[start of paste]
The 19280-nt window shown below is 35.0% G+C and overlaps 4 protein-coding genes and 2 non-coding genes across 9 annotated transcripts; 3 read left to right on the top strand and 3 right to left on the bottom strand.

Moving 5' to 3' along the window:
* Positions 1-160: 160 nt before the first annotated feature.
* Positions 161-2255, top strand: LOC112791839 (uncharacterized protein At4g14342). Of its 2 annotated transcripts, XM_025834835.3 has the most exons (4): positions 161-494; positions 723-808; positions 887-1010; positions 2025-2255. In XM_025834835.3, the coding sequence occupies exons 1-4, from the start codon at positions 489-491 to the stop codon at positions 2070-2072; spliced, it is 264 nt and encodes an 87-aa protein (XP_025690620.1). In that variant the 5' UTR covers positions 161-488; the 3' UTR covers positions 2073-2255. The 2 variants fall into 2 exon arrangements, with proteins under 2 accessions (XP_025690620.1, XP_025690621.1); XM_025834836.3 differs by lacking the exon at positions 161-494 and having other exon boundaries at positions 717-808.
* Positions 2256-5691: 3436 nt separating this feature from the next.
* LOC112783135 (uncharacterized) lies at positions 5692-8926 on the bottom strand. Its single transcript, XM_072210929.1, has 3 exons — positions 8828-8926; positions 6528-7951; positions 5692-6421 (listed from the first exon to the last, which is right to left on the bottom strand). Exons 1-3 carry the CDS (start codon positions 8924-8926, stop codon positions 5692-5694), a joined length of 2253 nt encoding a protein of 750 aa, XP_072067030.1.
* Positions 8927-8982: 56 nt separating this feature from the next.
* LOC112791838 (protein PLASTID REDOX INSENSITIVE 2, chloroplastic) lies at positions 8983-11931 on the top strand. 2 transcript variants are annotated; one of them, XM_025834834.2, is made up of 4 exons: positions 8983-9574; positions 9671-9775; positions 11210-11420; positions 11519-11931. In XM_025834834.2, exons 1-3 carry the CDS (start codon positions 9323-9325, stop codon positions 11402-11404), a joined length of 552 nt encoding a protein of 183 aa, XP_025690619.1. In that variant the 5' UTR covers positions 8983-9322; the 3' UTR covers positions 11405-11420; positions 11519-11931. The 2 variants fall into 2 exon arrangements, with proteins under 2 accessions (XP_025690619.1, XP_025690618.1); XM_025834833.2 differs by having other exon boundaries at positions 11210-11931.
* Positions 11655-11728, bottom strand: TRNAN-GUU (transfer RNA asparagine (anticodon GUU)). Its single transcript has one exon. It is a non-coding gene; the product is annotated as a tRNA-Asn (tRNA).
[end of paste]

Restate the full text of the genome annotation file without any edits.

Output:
The 19280-nt window shown below is 35.0% G+C and overlaps 4 protein-coding genes and 2 non-coding genes across 9 annotated transcripts; 3 read left to right on the top strand and 3 right to left on the bottom strand.

Moving 5' to 3' along the window:
* Positions 1-160: 160 nt before the first annotated feature.
* Positions 161-2255, top strand: LOC112791839 (uncharacterized protein At4g14342). Of its 2 annotated transcripts, XM_025834835.3 has the most exons (4): positions 161-494; positions 723-808; positions 887-1010; positions 2025-2255. In XM_025834835.3, the coding sequence occupies exons 1-4, from the start codon at positions 489-491 to the stop codon at positions 2070-2072; spliced, it is 264 nt and encodes an 87-aa protein (XP_025690620.1). In that variant the 5' UTR covers positions 161-488; the 3' UTR covers positions 2073-2255. The 2 variants fall into 2 exon arrangements, with proteins under 2 accessions (XP_025690620.1, XP_025690621.1); XM_025834836.3 differs by lacking the exon at positions 161-494 and having other exon boundaries at positions 717-808.
* Positions 2256-5691: 3436 nt separating this feature from the next.
* LOC112783135 (uncharacterized) lies at positions 5692-8926 on the bottom strand. Its single transcript, XM_072210929.1, has 3 exons — positions 8828-8926; positions 6528-7951; positions 5692-6421 (listed from the first exon to the last, which is right to left on the bottom strand). Exons 1-3 carry the CDS (start codon positions 8924-8926, stop codon positions 5692-5694), a joined length of 2253 nt encoding a protein of 750 aa, XP_072067030.1.
* Positions 8927-8982: 56 nt separating this feature from the next.
* LOC112791838 (protein PLASTID REDOX INSENSITIVE 2, chloroplastic) lies at positions 8983-11931 on the top strand. 2 transcript variants are annotated; one of them, XM_025834834.2, is made up of 4 exons: positions 8983-9574; positions 9671-9775; positions 11210-11420; positions 11519-11931. In XM_025834834.2, exons 1-3 carry the CDS (start codon positions 9323-9325, stop codon positions 11402-11404), a joined length of 552 nt encoding a protein of 183 aa, XP_025690619.1. In that variant the 5' UTR covers positions 8983-9322; the 3' UTR covers positions 11405-11420; positions 11519-11931. The 2 variants fall into 2 exon arrangements, with proteins under 2 accessions (XP_025690619.1, XP_025690618.1); XM_025834833.2 differs by having other exon boundaries at positions 11210-11931.
* Positions 11655-11728, bottom strand: TRNAN-GUU (transfer RNA asparagine (anticodon GUU)). Its single transcript has one exon. It is a non-coding gene; the product is annotated as a tRNA-Asn (tRNA).